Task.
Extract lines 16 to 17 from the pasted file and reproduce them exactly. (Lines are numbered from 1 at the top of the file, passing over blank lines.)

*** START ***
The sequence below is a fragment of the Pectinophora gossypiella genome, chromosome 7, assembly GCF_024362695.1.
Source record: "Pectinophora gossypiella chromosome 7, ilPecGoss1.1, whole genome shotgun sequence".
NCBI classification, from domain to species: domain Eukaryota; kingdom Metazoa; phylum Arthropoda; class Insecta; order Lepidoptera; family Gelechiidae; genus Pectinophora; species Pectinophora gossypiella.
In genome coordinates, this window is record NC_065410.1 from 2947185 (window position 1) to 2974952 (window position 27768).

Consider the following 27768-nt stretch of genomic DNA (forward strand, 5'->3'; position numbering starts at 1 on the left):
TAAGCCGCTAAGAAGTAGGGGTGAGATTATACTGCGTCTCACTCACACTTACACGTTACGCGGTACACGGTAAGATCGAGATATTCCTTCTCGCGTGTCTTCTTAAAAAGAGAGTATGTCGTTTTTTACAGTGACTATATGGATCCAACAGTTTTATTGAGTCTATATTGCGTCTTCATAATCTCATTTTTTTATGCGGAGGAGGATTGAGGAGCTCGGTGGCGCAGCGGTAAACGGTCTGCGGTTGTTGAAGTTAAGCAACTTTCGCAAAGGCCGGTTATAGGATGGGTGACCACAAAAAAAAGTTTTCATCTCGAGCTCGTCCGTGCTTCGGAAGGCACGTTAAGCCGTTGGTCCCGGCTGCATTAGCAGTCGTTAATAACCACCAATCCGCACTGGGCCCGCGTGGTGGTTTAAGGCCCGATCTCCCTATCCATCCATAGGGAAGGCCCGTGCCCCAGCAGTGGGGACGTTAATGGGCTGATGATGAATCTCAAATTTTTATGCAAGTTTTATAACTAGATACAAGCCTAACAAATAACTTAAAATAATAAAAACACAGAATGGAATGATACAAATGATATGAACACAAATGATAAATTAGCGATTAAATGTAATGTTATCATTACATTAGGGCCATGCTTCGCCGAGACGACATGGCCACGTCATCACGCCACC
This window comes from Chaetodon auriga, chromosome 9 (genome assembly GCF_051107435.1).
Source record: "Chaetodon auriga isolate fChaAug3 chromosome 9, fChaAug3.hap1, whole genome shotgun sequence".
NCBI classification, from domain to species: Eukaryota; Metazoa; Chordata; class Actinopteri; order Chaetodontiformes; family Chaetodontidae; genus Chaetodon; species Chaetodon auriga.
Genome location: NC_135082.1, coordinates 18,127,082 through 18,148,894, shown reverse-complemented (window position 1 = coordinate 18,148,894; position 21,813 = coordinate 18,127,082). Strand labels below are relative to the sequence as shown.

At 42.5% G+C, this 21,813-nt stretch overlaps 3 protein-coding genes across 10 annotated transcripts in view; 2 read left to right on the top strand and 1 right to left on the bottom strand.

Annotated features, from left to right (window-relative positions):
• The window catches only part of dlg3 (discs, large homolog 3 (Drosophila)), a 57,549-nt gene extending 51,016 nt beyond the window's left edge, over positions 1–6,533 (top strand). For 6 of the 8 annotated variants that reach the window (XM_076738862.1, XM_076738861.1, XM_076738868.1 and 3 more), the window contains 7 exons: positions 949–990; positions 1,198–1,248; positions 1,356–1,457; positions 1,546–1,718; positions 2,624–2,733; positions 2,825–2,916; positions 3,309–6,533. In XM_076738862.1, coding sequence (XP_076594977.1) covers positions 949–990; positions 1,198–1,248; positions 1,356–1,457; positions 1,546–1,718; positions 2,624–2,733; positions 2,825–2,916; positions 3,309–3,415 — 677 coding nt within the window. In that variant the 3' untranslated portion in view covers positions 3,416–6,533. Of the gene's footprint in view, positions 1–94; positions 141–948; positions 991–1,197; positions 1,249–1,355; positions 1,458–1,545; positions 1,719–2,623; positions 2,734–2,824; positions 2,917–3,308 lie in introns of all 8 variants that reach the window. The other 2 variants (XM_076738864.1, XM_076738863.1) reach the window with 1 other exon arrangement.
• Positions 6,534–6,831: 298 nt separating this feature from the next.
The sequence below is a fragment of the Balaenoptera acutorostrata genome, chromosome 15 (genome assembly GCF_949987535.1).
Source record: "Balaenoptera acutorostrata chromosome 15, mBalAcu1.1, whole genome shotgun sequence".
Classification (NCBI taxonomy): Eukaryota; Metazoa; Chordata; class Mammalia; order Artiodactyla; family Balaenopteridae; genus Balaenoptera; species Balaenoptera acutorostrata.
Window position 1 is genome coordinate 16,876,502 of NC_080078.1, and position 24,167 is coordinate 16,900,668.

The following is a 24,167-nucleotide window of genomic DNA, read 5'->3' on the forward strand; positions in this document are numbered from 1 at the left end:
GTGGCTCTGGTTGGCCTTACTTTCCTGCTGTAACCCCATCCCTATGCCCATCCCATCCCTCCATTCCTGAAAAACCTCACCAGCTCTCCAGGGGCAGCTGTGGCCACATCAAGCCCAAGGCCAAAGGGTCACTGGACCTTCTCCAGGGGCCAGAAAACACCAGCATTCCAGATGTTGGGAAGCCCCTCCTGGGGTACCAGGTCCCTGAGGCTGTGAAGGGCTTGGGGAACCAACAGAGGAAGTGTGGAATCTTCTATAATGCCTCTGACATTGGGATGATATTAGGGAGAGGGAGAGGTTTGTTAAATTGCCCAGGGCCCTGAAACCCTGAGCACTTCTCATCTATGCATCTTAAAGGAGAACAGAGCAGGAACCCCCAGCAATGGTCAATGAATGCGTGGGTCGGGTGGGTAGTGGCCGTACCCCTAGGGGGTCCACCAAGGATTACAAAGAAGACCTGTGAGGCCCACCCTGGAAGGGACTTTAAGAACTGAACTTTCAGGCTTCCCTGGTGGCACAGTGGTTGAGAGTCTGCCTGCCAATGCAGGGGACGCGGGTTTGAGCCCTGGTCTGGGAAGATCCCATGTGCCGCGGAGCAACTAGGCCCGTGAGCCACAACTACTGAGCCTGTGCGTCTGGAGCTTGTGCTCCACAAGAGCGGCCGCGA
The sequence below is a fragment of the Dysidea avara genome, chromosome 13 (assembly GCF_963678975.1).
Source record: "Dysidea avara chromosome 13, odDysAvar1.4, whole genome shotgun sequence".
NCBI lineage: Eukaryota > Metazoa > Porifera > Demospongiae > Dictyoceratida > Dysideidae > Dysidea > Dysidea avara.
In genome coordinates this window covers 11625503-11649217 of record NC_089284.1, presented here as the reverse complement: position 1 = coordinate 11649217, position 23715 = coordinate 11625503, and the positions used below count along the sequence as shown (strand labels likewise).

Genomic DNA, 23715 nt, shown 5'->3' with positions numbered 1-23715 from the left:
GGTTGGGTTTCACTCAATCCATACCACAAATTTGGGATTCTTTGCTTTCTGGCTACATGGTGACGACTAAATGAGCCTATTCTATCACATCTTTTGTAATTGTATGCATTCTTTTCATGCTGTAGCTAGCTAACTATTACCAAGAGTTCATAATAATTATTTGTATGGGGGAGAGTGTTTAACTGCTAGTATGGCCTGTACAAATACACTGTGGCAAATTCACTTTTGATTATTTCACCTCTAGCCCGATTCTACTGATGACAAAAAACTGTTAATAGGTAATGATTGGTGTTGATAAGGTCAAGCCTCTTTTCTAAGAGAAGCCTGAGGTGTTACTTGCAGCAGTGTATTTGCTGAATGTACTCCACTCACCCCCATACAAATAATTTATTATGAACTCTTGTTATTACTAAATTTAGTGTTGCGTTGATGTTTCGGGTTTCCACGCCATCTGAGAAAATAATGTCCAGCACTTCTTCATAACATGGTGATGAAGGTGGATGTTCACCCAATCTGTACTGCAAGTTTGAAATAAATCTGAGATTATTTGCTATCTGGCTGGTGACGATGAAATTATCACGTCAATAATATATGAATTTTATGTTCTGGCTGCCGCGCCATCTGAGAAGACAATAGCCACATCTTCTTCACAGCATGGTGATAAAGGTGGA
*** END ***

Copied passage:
Source record: "Balaenoptera acutorostrata chromosome 15, mBalAcu1.1, whole genome shotgun sequence".
Classification (NCBI taxonomy): Eukaryota; Metazoa; Chordata; class Mammalia; order Artiodactyla; family Balaenopteridae; genus Balaenoptera; species Balaenoptera acutorostrata.